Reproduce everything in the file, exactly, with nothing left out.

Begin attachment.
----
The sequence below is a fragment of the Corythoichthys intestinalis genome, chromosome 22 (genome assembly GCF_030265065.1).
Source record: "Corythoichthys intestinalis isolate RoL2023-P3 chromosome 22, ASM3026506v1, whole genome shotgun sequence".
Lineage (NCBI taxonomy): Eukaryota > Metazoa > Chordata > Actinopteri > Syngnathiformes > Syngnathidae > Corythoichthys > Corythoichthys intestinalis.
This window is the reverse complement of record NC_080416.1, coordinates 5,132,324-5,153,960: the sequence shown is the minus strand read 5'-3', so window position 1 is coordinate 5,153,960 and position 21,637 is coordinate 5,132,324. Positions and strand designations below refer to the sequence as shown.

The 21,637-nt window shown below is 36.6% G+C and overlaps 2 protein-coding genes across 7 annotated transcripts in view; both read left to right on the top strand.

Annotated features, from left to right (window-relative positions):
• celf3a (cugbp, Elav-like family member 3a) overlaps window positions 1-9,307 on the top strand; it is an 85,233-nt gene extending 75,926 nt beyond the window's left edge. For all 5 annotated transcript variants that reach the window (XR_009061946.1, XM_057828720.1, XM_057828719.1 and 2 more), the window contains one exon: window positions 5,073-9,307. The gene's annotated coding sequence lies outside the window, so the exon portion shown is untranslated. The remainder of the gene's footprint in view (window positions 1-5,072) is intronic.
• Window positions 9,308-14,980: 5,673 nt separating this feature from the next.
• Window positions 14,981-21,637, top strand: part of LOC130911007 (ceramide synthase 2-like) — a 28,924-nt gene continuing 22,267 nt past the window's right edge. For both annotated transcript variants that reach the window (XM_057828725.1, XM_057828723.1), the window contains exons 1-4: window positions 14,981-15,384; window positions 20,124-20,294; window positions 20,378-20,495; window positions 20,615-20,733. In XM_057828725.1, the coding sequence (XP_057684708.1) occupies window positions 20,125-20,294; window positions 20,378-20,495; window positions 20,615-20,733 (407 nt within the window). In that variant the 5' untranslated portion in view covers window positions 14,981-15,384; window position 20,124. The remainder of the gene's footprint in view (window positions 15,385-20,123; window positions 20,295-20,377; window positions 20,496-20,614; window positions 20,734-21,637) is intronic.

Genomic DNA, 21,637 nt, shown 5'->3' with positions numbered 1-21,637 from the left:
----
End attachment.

The sequence below is a fragment of the Corythoichthys intestinalis genome, chromosome 22 (genome assembly GCF_030265065.1).
Source record: "Corythoichthys intestinalis isolate RoL2023-P3 chromosome 22, ASM3026506v1, whole genome shotgun sequence".
Lineage (NCBI taxonomy): Eukaryota > Metazoa > Chordata > Actinopteri > Syngnathiformes > Syngnathidae > Corythoichthys > Corythoichthys intestinalis.
This window is the reverse complement of record NC_080416.1, coordinates 5,132,324-5,153,960: the sequence shown is the minus strand read 5'-3', so window position 1 is coordinate 5,153,960 and position 21,637 is coordinate 5,132,324. Positions and strand designations below refer to the sequence as shown.

The 21,637-nt window shown below is 36.6% G+C and overlaps 2 protein-coding genes across 7 annotated transcripts in view; both read left to right on the top strand.

Annotated features, from left to right (window-relative positions):
• celf3a (cugbp, Elav-like family member 3a) overlaps window positions 1-9,307 on the top strand; it is an 85,233-nt gene extending 75,926 nt beyond the window's left edge. For all 5 annotated transcript variants that reach the window (XR_009061946.1, XM_057828720.1, XM_057828719.1 and 2 more), the window contains one exon: window positions 5,073-9,307. The gene's annotated coding sequence lies outside the window, so the exon portion shown is untranslated. The remainder of the gene's footprint in view (window positions 1-5,072) is intronic.
• Window positions 9,308-14,980: 5,673 nt separating this feature from the next.
• Window positions 14,981-21,637, top strand: part of LOC130911007 (ceramide synthase 2-like) — a 28,924-nt gene continuing 22,267 nt past the window's right edge. For both annotated transcript variants that reach the window (XM_057828725.1, XM_057828723.1), the window contains exons 1-4: window positions 14,981-15,384; window positions 20,124-20,294; window positions 20,378-20,495; window positions 20,615-20,733. In XM_057828725.1, the coding sequence (XP_057684708.1) occupies window positions 20,125-20,294; window positions 20,378-20,495; window positions 20,615-20,733 (407 nt within the window). In that variant the 5' untranslated portion in view covers window positions 14,981-15,384; window position 20,124. The remainder of the gene's footprint in view (window positions 15,385-20,123; window positions 20,295-20,377; window positions 20,496-20,614; window positions 20,734-21,637) is intronic.

Genomic DNA, 21,637 nt, shown 5'->3' with positions numbered 1-21,637 from the left: